Azzah Sultan received her MFA a few months ago from Washington State University. But she has already shown her work in exhibitions in Paris and across the United States in the states of New York, Washington, Maryland and Connecticut.
Now, she will showcase her work virtually through the CHQ Assembly Video Platform in her lecture, “Navigating Culture and Faith Through Art.”
To reach outsiders’ misunderstandings of her religion and culture, Sultan’s latest work puts traditional Malay and Islam prints — batik wax print, headscarves and prayer rugs — front and center. It moves her viewers beyond the misconception that Islam’s customs oppress her and other Muslim women, which she will discuss in her lecture at 2 p.m. EDT on Thursday, July 16, for Week Three’s Interfaith Lecture Series theme: “Art: A Glimpse into the Divine.” Viewers will be able to ask questions during the lecture and subsequent Q-and-A at questions.chq.org and on Twitter at #CHQ2020.
Sultan received her BFA from Parsons School of Design in 2016. The Malaysian native was born in Abu Dhabi and grew up in Malaysia, Saudi Arabia, Finland and Bahrain.
She first moved to the United States from Malaysia to study fine arts at The New School’s Parsons School of Design at 16 years old. In true-to-form fashion as a 15-year-old girl, she included the former boy band One Direction in the lower corner of a piece she submitted for her portfolio application to Parsons in 2013. While this specific element was not unexpected for a 15-year-old girl at the time, the piece dealt with thoughtful themes of beauty within society.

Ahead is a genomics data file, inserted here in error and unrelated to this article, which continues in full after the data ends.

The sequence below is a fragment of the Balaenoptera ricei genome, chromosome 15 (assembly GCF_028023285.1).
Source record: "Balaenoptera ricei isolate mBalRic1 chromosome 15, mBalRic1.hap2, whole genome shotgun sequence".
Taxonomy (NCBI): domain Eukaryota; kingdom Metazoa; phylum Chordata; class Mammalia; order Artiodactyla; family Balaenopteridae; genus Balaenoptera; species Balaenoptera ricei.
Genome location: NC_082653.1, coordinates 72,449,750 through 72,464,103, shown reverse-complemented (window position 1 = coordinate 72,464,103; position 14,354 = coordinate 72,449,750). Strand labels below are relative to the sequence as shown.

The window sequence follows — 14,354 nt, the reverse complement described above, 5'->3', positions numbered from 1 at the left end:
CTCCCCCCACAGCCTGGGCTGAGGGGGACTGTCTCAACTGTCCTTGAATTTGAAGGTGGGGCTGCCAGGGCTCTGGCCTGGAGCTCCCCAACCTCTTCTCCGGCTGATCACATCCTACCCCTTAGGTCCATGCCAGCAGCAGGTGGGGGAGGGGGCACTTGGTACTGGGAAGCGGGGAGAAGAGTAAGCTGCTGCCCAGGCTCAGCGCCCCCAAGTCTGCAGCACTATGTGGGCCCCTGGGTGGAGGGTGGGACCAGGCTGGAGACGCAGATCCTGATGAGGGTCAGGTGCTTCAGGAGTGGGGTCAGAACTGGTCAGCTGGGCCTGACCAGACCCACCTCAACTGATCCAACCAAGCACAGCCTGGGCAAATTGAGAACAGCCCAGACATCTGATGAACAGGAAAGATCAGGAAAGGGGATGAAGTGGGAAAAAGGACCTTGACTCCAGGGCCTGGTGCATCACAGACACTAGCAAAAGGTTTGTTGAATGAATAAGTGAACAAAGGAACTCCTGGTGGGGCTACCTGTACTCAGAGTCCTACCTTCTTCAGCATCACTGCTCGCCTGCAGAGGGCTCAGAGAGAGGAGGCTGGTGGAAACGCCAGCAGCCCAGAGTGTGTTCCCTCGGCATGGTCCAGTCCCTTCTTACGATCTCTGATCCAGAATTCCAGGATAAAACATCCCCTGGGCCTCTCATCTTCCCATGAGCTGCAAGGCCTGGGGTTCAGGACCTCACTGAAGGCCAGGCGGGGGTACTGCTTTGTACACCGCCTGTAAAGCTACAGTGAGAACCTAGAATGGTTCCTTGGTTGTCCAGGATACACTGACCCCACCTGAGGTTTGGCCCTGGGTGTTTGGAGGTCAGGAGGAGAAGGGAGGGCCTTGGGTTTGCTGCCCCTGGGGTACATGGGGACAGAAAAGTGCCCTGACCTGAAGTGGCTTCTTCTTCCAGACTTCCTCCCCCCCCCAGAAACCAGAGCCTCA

At 23, she has spent the last six years in the United States practicing and showcasing her art, which has been featured in 18 exhibitions and two solo shows.
In 2016, she handstitched a U.S. flag out of headscarves donated by women across the country.
“The act of me hand stitching these scarves together brought the different backgrounds and stories of these women into one piece,” Sultan said in an interview for HuffPost. “This is a testimony of coming from various backgrounds but still sharing the common idea of being a Muslim and an American.”
In 2018, she partnered with Adobe Project 1234 to create an ATTN: video titled “I Fear” featuring her work and her voice.
“I fear praying in public by myself because others might think I am up to no good,” Sultan said in the video’s voiceover. “You fear that my culture will integrate into your lifestyle. You fear my foreign tongue because it is too alien. You fear that my abnormal practices will infiltrate how you live your life.”
Since then, she has completed various exhibitions in New York, but the COVID-19 outbreak forced her most recent installation, her MFA thesis titled “Anak Dara,” onto an Instagram Live virtual reception on March 29.
“Anak Dara” in Malay translates to “young, unmarried child,” which Sultan’s mother calls her as a term of endearment. The installation is about Sultan reclaiming her understanding of her culture after leaving home.
The first part of the installation, called “Membalut,” includes three performance videos that Sultan created, played on tube TVs wrapped with Malaysian batik prints. Sultan purchased many of the items included in the installation in Malaysia while visiting home during winter break.
If a viewer were to experience it in person, they would kneel on one of three prayer rugs, one in front of each TV, to watch each performance. But underneath the TVs is a larger single plastic mat “commonly used in the homes of brown families,” she said in a virtual Instagram Live reception of the installation. She found the mat in an Idaho thrift store.
In one performance video, covered in a greenscreen suit, she plays with her mother’s jewelry. In another, she is invisible and blends into a distorted batik print background behind her as she puts on a square headscarf like her mother does (Sultan said she prefers wearing hers in a different way).
For the first performance video, Sultan filmed herself in a greenscreen suit while folding a sarong in a traditional method from a village back home.
“You can’t see me at all, and you only get a sense of what my identity is through the fabric and through the print,” Sultan said during the virtual reception.
This program is made possible by the Mackenzie Fund for Chautauqua.